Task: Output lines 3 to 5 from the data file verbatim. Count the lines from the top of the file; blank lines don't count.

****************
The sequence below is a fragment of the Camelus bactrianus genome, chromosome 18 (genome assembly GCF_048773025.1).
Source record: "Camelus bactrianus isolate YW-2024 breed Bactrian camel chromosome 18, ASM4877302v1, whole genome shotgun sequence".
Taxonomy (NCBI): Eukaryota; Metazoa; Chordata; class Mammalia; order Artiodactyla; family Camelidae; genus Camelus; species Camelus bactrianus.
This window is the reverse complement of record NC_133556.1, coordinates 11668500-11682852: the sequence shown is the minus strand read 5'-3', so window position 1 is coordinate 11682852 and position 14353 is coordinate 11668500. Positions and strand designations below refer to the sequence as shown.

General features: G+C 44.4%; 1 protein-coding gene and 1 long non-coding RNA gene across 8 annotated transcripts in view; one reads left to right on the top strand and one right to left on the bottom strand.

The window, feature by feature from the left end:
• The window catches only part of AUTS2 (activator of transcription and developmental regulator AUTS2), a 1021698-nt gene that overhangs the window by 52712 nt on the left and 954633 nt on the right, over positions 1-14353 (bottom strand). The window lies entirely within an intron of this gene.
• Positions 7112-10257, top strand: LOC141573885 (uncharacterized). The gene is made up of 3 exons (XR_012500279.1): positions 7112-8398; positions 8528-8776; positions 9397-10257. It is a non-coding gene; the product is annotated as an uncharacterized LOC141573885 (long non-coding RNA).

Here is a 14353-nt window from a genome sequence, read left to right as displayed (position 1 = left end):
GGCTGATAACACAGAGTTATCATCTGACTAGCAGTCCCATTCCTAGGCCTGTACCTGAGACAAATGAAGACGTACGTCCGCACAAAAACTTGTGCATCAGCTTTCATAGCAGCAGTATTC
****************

Taxonomy (NCBI): Eukaryota; Metazoa; Chordata; class Mammalia; order Artiodactyla; family Camelidae; genus Camelus; species Camelus bactrianus.
This window is the reverse complement of record NC_133556.1, coordinates 11668500-11682852: the sequence shown is the minus strand read 5'-3', so window position 1 is coordinate 11682852 and position 14353 is coordinate 11668500. Positions and strand designations below refer to the sequence as shown.

General features: G+C 44.4%; 1 protein-coding gene and 1 long non-coding RNA gene across 8 annotated transcripts in view; one reads left to right on the top strand and one right to left on the bottom strand.